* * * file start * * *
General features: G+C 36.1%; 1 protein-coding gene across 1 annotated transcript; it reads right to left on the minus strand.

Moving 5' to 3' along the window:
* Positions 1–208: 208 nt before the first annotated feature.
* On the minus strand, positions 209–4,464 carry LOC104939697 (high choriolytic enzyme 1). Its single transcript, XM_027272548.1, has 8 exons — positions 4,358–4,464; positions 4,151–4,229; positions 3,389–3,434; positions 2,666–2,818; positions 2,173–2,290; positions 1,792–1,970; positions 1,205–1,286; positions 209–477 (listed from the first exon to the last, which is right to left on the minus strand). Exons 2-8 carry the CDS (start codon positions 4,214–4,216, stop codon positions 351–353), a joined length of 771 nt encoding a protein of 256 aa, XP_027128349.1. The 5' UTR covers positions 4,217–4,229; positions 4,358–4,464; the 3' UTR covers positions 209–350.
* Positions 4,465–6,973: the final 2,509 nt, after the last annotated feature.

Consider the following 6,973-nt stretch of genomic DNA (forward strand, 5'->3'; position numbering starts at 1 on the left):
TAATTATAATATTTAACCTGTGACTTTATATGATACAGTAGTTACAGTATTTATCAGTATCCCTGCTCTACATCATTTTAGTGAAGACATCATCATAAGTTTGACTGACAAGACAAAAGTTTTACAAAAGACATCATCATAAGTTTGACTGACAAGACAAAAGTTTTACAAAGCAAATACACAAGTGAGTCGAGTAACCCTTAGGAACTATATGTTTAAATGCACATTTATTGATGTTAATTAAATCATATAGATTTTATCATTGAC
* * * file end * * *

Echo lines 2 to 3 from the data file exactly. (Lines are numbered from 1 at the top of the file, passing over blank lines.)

Moving 5' to 3' along the window:
* Positions 1–208: 208 nt before the first annotated feature.